the House Bill’s proposed changes would exempt most forest management projects within the Hoosier National Forest from review by citizens and regulatory agencies.

The Senate version of the Farm Bill passed with bipartisan support and it does not include the malignant aspects that are in the House version.

Please contact Senators Todd Young and Joe Donnelly and ask them to support only the Senate version of the Farm Bill’s Forestry Title as the bill heads into final negotiations. Our national forests need our help, now.”

About the Conservation and Forestry Titles of the Farm Bill

Besides several commodity and nutrition programs, the Farm Bill provides funding for a variety of agricultural land conservation programs intended to reduce soil erosion, pesticide runoff, and protect wildlife habitat on idle farmland.

The Farm Bill’s conservation programs are contained in Title II of the law.  The Conservation Stewardship Program and Environmental Quality Incentives Program provide incentives to implement conservation practices on working farmland.   The well-known Conservation Reserve Program (CRP)  provides cost-share and rental payments to farmers to protect highly erodible or environmentally-sensitive land that has been used for row crop production.  CRP-funded practices include reforestation planting and riparian buffer strips along waterways.   Indiana has established a companion program to CRP that expands its impact by adding state funds — known as the Conservation Reserve Enhancement Program.

Conservation and environmental organizations support reauthorization of the Farm Bill, but with increased funding, program flexibility, and accountability.  We do not support amendments that weaken protection for America’s wild national forests or endangered wildlife.    Read more about the conservation community’s recommendations for the 2018 Farm Bill here.

Unfortunately, the Farm Bill has also become a target for anti-environmental amendments intended to rollback key protections for our national forests and for endangered species.

The recently defeated House version of the 2018 Farm Bill, H.R. 2, included language to exempt forest management projects in national forests, such as logging and road building – including in Indiana’s Hoosier National Forest – from public participation or environmental review now required by federal law.  H.R. 2 does this by allowing management activities covering as much as 6,000 acres to be considered “categorically exempt” from review or public involvement.  Collectively, the group of new categorical exclusions means any logging, road building, or other land disturbing projects on the Hoosier National Forest will be exempt from review, since virtually every HNF project covers less than 6,000 acres.

The House Farm Bill also included other harmful amendments – including language to eliminate a requirement that U.S. Fish and Wildlife Service biologists – who are best qualified to evaluate impacts to endangered species – be consulted when a national forest management project might harm endangered wildlife or its habitat.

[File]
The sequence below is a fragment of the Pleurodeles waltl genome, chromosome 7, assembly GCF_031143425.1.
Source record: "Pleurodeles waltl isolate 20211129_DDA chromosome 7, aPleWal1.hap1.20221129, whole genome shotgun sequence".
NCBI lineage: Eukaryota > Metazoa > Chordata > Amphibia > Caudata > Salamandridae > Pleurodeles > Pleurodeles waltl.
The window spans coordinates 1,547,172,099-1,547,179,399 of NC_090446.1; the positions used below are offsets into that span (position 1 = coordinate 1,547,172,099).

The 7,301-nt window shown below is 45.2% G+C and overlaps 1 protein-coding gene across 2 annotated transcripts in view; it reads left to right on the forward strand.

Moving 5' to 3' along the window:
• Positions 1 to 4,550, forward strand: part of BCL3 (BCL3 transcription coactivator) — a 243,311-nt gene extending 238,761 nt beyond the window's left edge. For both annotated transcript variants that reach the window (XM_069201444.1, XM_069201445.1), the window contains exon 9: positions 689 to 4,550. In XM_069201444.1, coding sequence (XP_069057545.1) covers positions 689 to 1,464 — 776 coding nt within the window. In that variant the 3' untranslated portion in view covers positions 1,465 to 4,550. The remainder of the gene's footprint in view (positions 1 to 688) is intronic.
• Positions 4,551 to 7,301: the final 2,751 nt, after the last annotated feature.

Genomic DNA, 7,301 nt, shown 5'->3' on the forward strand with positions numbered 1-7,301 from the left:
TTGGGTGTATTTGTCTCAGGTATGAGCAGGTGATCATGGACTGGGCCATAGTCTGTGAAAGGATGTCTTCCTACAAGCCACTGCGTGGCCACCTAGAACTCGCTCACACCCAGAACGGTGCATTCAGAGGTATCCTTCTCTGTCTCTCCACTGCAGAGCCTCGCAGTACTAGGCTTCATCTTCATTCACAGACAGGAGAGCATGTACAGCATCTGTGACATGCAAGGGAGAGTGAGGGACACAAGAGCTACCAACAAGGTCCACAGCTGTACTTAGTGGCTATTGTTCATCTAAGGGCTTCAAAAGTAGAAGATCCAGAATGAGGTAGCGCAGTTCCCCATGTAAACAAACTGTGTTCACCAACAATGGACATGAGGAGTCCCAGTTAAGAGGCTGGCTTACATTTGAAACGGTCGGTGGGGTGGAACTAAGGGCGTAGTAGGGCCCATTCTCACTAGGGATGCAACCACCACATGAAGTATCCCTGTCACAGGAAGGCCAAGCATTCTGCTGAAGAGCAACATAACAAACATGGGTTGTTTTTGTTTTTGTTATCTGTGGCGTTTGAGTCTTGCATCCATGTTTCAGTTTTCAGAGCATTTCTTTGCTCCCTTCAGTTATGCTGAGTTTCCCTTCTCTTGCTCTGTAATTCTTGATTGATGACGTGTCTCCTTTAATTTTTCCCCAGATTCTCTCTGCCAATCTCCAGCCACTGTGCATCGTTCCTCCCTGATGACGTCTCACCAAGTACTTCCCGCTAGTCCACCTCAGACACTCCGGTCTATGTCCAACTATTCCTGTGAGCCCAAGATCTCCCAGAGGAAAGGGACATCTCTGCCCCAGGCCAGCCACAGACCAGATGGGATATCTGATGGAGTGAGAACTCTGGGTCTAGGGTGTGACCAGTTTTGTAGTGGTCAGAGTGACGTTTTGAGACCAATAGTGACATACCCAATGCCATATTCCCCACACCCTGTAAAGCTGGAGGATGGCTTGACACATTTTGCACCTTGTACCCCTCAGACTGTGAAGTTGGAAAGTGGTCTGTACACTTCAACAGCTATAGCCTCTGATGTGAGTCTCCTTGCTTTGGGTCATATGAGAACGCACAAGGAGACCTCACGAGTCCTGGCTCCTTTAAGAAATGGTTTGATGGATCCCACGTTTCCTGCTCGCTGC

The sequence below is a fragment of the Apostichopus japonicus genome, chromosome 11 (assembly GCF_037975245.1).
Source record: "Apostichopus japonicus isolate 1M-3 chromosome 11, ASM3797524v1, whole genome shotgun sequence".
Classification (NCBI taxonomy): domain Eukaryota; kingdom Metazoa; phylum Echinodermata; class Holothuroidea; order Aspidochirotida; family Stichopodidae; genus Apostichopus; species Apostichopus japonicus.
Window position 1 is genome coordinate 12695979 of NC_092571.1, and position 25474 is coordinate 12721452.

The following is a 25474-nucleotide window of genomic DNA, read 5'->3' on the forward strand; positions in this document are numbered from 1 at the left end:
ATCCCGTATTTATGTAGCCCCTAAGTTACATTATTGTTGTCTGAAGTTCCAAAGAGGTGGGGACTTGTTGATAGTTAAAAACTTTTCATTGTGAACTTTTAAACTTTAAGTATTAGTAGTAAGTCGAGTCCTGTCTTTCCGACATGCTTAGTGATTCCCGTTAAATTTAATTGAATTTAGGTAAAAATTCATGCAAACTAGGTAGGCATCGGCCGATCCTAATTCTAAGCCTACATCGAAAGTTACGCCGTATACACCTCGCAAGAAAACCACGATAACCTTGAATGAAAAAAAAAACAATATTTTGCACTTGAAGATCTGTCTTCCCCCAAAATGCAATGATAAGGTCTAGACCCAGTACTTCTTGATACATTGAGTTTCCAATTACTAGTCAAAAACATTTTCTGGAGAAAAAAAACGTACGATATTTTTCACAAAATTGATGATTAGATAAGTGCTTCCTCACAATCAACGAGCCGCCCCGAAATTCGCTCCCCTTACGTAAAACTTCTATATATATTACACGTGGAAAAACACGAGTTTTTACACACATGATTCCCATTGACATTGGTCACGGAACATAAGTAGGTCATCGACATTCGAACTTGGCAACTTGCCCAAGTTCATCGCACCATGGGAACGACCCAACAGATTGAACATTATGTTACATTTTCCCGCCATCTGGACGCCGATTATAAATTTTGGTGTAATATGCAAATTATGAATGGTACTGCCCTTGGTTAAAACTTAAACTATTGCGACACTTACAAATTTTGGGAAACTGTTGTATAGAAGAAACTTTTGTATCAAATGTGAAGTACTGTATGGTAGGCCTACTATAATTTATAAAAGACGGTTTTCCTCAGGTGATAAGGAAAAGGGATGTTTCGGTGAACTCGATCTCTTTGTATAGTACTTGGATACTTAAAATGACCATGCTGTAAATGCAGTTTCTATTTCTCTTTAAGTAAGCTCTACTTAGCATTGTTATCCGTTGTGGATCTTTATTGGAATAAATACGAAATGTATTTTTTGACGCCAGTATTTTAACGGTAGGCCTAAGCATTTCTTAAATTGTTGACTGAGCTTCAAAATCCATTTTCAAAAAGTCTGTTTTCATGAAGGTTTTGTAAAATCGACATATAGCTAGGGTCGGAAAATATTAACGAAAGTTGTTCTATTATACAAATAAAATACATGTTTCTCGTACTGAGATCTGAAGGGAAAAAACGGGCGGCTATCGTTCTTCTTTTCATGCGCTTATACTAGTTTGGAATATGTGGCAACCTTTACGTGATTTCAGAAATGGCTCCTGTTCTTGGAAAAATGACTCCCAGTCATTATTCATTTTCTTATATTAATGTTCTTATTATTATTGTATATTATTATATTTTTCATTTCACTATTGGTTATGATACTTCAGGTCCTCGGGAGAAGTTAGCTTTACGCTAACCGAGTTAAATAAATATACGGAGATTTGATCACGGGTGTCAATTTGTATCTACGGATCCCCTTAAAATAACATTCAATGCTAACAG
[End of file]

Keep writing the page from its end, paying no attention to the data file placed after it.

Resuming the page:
Read the letter from 120 national, regional, and state organizations opposing the federal forest provisions of H.R. 2.

Another very harmful provision included in the House Farm Bill — dubbed the “Poisoned Pollinators Provision” — would allow registration of new pesticides to go forward without review by Fish and Wildlife Service biologists for their effects on endangered species, particularly invaluable pollinators like bees and butterflies.

Here’s how Defenders of Wildlife describes this dangerous language: The Poisoned Pollinators Provision would significantly weaken protections for endangered species provided under Sections 7 and 9 of the ESA. Section 7 of the ESA requires all federal agencies to consult with the expert wildlife agencies — U.S. Fish and Wildlife Service (FWS) and the National Marine Fisheries Service (NMFS) — to ensure that their actions do not jeopardize species. Section 9 strictly prohibits any person from killing or harming an endangered animal unless they have special permission from the government to do so in a way that minimizes harm to the species. Violating this fundamental protection normally results in a criminal penalty.  In place of the ESA’s strong measures to protect endangered species under Section 7, the language in the Poisoned Pollinators Provision would allow the EPA to make unilateral, self-interested determinations regarding the impact of pesticides on threatened and endangered species, years after approving their use. And those reviews wouldn’t be required until the 2030s! The new self-consultation procedures would cut the expert federal wildlife agencies out of Section 7 consultations, waive the EPA’s duty to minimize harm to listed species caused by pesticides, and seek to prevent citizens from going to court to protect imperiled species from pesticides. Additionally, the provision would waive Section 9 liability when pesticides kill and harm species, as long as they have been registered under the new procedures of this proposed legislation.

This outcome would actually harm farmers, given that certain pesticides have been demonstrated to injure pollinators.  Neonicotinoids, a class of seed coating pesticides, have been linked to bee deaths, and what’s more, have been shown to be ineffective for their intended purpose.  Honey bees, native bees, and other pollinators provide pollination services to American farmers worth as much as $45 billion annually.  Read Purdue University’s 2017 statement about honey bees and pesticides.